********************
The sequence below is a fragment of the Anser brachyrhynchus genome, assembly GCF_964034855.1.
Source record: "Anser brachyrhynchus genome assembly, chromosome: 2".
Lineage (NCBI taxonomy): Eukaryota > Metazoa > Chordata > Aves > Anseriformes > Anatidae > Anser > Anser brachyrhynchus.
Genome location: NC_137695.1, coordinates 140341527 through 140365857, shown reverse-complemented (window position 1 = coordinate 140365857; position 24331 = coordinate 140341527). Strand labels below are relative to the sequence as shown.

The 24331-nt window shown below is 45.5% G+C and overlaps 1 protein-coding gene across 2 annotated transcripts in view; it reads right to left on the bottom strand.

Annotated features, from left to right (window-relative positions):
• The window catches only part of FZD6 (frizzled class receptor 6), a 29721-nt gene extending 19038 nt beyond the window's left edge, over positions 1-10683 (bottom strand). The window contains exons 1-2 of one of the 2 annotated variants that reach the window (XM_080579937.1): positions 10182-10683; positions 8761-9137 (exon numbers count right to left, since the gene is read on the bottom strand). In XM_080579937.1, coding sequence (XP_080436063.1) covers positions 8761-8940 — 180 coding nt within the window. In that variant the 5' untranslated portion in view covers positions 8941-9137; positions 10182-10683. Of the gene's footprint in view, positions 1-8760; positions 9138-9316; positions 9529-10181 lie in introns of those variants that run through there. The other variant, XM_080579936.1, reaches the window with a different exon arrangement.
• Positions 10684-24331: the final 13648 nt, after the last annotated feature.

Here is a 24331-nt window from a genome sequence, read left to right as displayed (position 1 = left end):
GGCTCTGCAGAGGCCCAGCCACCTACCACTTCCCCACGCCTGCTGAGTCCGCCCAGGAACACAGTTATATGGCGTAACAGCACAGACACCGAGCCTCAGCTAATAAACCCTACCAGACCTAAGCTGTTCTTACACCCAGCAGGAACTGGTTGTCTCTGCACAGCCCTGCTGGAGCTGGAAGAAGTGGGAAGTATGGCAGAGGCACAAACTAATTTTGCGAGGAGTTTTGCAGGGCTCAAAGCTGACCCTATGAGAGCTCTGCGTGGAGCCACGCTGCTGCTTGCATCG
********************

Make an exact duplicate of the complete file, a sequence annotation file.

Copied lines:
The sequence below is a fragment of the Anser brachyrhynchus genome, assembly GCF_964034855.1.
Source record: "Anser brachyrhynchus genome assembly, chromosome: 2".
Lineage (NCBI taxonomy): Eukaryota > Metazoa > Chordata > Aves > Anseriformes > Anatidae > Anser > Anser brachyrhynchus.
Genome location: NC_137695.1, coordinates 140341527 through 140365857, shown reverse-complemented (window position 1 = coordinate 140365857; position 24331 = coordinate 140341527). Strand labels below are relative to the sequence as shown.

The 24331-nt window shown below is 45.5% G+C and overlaps 1 protein-coding gene across 2 annotated transcripts in view; it reads right to left on the bottom strand.

Annotated features, from left to right (window-relative positions):
• The window catches only part of FZD6 (frizzled class receptor 6), a 29721-nt gene extending 19038 nt beyond the window's left edge, over positions 1-10683 (bottom strand). The window contains exons 1-2 of one of the 2 annotated variants that reach the window (XM_080579937.1): positions 10182-10683; positions 8761-9137 (exon numbers count right to left, since the gene is read on the bottom strand). In XM_080579937.1, coding sequence (XP_080436063.1) covers positions 8761-8940 — 180 coding nt within the window. In that variant the 5' untranslated portion in view covers positions 8941-9137; positions 10182-10683. Of the gene's footprint in view, positions 1-8760; positions 9138-9316; positions 9529-10181 lie in introns of those variants that run through there. The other variant, XM_080579936.1, reaches the window with a different exon arrangement.
• Positions 10684-24331: the final 13648 nt, after the last annotated feature.

Here is a 24331-nt window from a genome sequence, read left to right as displayed (position 1 = left end):
GGCTCTGCAGAGGCCCAGCCACCTACCACTTCCCCACGCCTGCTGAGTCCGCCCAGGAACACAGTTATATGGCGTAACAGCACAGACACCGAGCCTCAGCTAATAAACCCTACCAGACCTAAGCTGTTCTTACACCCAGCAGGAACTGGTTGTCTCTGCACAGCCCTGCTGGAGCTGGAAGAAGTGGGAAGTATGGCAGAGGCACAAACTAATTTTGCGAGGAGTTTTGCAGGGCTCAAAGCTGACCCTATGAGAGCTCTGCGTGGAGCCACGCTGCTGCTTGCATCG